Populations at Risk
Central African Republic
Ongoing violence by armed groups leaves populations in the Central African Republic at risk of recurring mass atrocity crimes.
On 6 February the government and 14 armed groups signed a peace deal to bring an end to years of armed conflict in the Central African Republic (CAR). Despite the peace process, the security situation remains fragile and populations remain at risk. According to the July 2019 report from the UN Security Council (UNSC)-mandated Panel of Experts on CAR, violations of International Humanitarian Law (IHL) and International Human Rights Law continue on an almost daily basis, including by signatories to the agreement.
Since 2013 endemic violence in CAR has been fueled by predatory armed groups, including factions of the ex-Séléka rebel alliance and anti-balaka militias. These groups have targeted civilians, humanitarian workers and peacekeepers, committed sexual and gender-based violence, and perpetrated attacks on IDP camps, medical facilities and places of worship. Some of the signatories have used the peace agreement to legitimize their de-facto control over territory.
The February agreement, negotiated under the African Union-led African Initiative for Peace and Reconciliation, highlights the need to address the root causes of the conflict. It also contains provisions on the disarmament, demobilization and reintegration of former fighters and the establishment of a Truth, Justice, Reparation and Reconciliation Commission.
The crisis in CAR has its origins in the overthrow of President François Bozizé on 24 March 2013 by the mainly Muslim Séléka rebel alliance. Abuses by the Séléka led to the formation of predominately Christian anti-balaka militias and the collapse of state institutions. The Office of the UN High Commissioner for Human Rights has reported that both anti-balaka and ex-Séléka forces may have committed war crimes and crimes against humanity between 2013-2015. A hybrid judicial mechanism – the Special Criminal Court (SCC) for CAR – opened its first session during October 2018. Seven investigations are currently underway.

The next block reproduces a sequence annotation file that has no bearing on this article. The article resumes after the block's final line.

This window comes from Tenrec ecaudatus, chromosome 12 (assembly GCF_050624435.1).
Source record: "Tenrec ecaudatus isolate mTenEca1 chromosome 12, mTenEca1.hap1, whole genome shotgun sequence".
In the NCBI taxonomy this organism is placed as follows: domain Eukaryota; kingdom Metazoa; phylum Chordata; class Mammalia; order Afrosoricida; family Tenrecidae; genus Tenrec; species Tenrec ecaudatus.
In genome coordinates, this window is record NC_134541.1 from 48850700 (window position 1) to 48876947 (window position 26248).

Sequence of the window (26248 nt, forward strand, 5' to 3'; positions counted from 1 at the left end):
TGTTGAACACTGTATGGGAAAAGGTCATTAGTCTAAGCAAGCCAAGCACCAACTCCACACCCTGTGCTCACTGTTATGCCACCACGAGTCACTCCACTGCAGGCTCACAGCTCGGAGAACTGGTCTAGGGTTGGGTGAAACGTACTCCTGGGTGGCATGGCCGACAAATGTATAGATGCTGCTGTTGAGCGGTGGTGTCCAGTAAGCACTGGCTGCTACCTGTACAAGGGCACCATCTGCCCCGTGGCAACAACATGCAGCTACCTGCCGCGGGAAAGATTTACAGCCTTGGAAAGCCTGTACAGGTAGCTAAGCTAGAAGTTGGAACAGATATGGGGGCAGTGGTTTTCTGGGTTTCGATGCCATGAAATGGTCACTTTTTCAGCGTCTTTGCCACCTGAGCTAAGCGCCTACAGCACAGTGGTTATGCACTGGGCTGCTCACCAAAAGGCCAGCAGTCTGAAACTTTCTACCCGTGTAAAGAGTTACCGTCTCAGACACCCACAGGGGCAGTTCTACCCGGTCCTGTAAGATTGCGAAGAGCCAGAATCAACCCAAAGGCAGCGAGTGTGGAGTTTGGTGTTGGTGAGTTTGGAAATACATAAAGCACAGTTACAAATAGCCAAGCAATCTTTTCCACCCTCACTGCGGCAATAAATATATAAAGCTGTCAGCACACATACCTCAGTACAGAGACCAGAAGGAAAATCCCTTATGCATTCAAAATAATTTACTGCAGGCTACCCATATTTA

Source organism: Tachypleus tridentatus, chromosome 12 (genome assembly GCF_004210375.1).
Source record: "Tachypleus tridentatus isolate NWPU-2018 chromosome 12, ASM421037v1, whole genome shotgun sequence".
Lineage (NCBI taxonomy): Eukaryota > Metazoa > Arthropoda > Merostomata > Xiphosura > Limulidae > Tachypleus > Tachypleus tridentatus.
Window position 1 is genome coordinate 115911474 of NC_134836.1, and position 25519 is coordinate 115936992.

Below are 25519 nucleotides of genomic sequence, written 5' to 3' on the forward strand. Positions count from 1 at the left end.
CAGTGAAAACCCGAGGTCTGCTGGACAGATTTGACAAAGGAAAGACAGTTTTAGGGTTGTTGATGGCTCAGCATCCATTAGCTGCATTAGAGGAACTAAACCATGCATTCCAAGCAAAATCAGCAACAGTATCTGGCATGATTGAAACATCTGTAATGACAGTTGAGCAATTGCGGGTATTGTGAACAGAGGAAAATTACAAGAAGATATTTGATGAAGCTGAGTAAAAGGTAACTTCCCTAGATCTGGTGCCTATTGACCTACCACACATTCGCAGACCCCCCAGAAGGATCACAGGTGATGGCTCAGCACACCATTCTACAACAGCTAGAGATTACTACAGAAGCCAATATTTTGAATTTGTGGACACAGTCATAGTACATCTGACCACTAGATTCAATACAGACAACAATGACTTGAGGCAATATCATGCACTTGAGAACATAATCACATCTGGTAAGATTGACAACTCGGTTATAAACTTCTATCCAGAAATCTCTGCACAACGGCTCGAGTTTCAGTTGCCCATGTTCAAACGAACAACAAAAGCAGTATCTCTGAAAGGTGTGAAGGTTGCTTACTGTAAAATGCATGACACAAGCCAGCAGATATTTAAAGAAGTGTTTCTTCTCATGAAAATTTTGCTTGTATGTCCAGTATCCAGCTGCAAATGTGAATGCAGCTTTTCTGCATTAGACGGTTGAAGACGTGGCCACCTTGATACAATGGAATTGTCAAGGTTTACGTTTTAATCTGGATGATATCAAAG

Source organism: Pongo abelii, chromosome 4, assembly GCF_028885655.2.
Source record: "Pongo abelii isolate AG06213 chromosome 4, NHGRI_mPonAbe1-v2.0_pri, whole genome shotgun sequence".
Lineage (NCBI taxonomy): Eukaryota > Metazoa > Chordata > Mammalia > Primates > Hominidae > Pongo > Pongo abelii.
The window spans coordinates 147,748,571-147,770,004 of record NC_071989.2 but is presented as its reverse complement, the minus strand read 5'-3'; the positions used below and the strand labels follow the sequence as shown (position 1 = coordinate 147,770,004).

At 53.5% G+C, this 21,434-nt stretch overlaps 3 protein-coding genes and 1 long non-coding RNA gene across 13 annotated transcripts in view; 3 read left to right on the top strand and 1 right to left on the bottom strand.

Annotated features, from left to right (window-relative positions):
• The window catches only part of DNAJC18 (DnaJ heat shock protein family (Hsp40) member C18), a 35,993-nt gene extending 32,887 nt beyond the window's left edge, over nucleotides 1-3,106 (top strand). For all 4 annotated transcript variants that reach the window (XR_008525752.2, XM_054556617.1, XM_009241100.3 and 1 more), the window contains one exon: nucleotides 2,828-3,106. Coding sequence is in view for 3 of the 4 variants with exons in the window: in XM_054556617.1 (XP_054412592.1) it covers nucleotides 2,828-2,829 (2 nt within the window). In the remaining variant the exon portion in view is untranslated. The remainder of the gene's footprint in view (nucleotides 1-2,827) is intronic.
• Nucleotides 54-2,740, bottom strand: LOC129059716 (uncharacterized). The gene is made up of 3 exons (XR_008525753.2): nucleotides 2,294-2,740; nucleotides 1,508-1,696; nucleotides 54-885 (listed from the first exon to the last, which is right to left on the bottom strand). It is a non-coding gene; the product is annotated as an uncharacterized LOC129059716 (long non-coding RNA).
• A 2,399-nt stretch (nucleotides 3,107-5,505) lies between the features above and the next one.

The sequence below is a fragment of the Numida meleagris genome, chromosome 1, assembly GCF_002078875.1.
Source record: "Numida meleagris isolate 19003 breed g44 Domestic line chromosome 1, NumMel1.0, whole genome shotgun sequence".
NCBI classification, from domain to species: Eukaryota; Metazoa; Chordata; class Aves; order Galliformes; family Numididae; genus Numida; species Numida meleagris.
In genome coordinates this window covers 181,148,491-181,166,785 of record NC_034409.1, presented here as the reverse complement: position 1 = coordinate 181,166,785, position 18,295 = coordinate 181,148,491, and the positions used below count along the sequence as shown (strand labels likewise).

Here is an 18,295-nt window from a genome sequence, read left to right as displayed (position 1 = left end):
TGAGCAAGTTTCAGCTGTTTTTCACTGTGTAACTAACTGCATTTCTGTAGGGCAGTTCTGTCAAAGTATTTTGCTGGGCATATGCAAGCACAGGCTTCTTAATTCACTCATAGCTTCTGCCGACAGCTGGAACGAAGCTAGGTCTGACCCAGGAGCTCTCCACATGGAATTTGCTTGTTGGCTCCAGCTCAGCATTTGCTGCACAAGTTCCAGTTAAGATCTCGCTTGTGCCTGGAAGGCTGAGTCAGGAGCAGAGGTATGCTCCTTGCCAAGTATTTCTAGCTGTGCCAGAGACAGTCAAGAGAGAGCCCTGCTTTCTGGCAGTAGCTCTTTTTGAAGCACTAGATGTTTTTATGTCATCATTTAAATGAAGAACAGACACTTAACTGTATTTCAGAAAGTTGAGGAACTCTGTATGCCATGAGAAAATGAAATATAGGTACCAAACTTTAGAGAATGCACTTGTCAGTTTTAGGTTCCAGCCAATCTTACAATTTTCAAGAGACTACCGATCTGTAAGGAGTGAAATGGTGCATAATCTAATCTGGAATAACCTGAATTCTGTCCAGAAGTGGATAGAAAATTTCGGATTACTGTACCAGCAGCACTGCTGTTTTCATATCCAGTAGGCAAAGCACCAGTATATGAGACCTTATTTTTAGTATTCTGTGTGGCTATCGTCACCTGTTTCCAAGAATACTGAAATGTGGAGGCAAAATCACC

An estimated 1.2 million Central Africans have fled their homes since 2013. The dangerous operating environment also threatens the provision of life-saving humanitarian aid for an estimated 2.9 million people.
In keeping with the terms of the peace agreement, on 22 March the government announced a new cabinet, assigning multiple positions to members of various armed groups. However, the promotion of leaders of armed groups responsible for past atrocity crimes into senior governmental roles, including as military advisors to the Prime Minister, potentially undermines the credibility of the justice process and limits long-term reconciliation efforts.
The SCC urgently requires international assistance to strengthen its investigative capacity and provide protection for victims and witnesses.
Governmental control remains extremely limited outside the capital, Bangui, while large swathes of the country are still in the hands of armed groups. Illegal trafficking allows for arms proliferation and armed groups benefit from revenues generated through the control of roads and natural resource extraction sites.
The CAR government requires ongoing international assistance to uphold its responsibility to protect.
The UNSC has passed 12 resolutions since October 2013 that emphasize the government's responsibility to protect populations in CAR. On 31 January 2019 the UNSC extended the sanctions regime that has been in place since 2013. On 12 September the UNSC decided to partially ease the arms embargo to ensure greater training and equipment for defense and security forces.
During May 2014 the government referred the situation in CAR to the International Criminal Court (ICC), which opened an investigation into alleged war crimes and crimes against humanity by both Séléka and anti-balaka forces. Two former anti-balaka leaders, Alfred Yekatom and Patrice-Edouard Ngaïssona, have been transferred to the ICC.
In addition to focusing on ongoing threats to the civilian population, the UN peacekeeping mission in CAR, MINUSCA, must strengthen its preventive capacity by bolstering local disarmament and reintegration efforts.
The government should prioritize accountability for mass atrocity crimes by continuing its cooperation with the ICC and by ensuring the SCC can fulfill its mandate. Signatories to the peace deal should fully participate in the follow-up mechanisms established under the February agreement, refrain from any action limiting the restoration of state authority, and fully comply with their obligations under IHL.
The UNSC and African Union should closely monitor implementation of the peace agreement and impose targeted sanctions on any individuals or groups that breach its key provisions. Criteria for the further suspension of the international arms embargo must focus on the successful reintegration of former fighters and on halting the illicit trafficking of weapons by armed groups.
Last Updated: 15 September 2019
The five most recent issues of R2P Monitor and Atrocity Alert are available in the side-bar. To see previous assessments of this country, please see R2P Monitor and Atrocity Alert on our Publications page. Central African Republic has been featured in the R2P Monitor since July 2013.